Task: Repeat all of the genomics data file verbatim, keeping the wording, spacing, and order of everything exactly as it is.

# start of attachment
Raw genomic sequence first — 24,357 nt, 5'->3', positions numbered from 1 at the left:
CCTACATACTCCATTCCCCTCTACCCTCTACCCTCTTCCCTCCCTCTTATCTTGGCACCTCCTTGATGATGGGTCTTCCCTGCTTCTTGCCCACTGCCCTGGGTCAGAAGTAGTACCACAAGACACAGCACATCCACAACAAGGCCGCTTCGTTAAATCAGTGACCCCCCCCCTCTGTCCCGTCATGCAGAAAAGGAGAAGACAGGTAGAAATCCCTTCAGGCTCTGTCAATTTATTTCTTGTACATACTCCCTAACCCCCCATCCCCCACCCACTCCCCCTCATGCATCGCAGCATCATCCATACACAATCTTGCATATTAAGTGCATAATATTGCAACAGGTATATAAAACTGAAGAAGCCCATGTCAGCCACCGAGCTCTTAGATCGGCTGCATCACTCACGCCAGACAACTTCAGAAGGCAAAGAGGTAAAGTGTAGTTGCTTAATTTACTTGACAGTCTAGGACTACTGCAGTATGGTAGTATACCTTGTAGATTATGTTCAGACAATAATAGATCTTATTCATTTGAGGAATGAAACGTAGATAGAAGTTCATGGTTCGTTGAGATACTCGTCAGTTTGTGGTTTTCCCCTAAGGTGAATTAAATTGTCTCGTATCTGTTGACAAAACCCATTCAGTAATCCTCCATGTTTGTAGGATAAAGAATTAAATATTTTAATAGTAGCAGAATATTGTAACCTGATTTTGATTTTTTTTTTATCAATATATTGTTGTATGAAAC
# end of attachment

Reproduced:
Raw genomic sequence first — 24,357 nt, 5'->3', positions numbered from 1 at the left:
CCTACATACTCCATTCCCCTCTACCCTCTACCCTCTTCCCTCCCTCTTATCTTGGCACCTCCTTGATGATGGGTCTTCCCTGCTTCTTGCCCACTGCCCTGGGTCAGAAGTAGTACCACAAGACACAGCACATCCACAACAAGGCCGCTTCGTTAAATCAGTGACCCCCCCCCTCTGTCCCGTCATGCAGAAAAGGAGAAGACAGGTAGAAATCCCTTCAGGCTCTGTCAATTTATTTCTTGTACATACTCCCTAACCCCCCATCCCCCACCCACTCCCCCTCATGCATCGCAGCATCATCCATACACAATCTTGCATATTAAGTGCATAATATTGCAACAGGTATATAAAACTGAAGAAGCCCATGTCAGCCACCGAGCTCTTAGATCGGCTGCATCACTCACGCCAGACAACTTCAGAAGGCAAAGAGGTAAAGTGTAGTTGCTTAATTTACTTGACAGTCTAGGACTACTGCAGTATGGTAGTATACCTTGTAGATTATGTTCAGACAATAATAGATCTTATTCATTTGAGGAATGAAACGTAGATAGAAGTTCATGGTTCGTTGAGATACTCGTCAGTTTGTGGTTTTCCCCTAAGGTGAATTAAATTGTCTCGTATCTGTTGACAAAACCCATTCAGTAATCCTCCATGTTTGTAGGATAAAGAATTAAATATTTTAATAGTAGCAGAATATTGTAACCTGATTTTGATTTTTTTTTTATCAATATATTGTTGTATGAAAC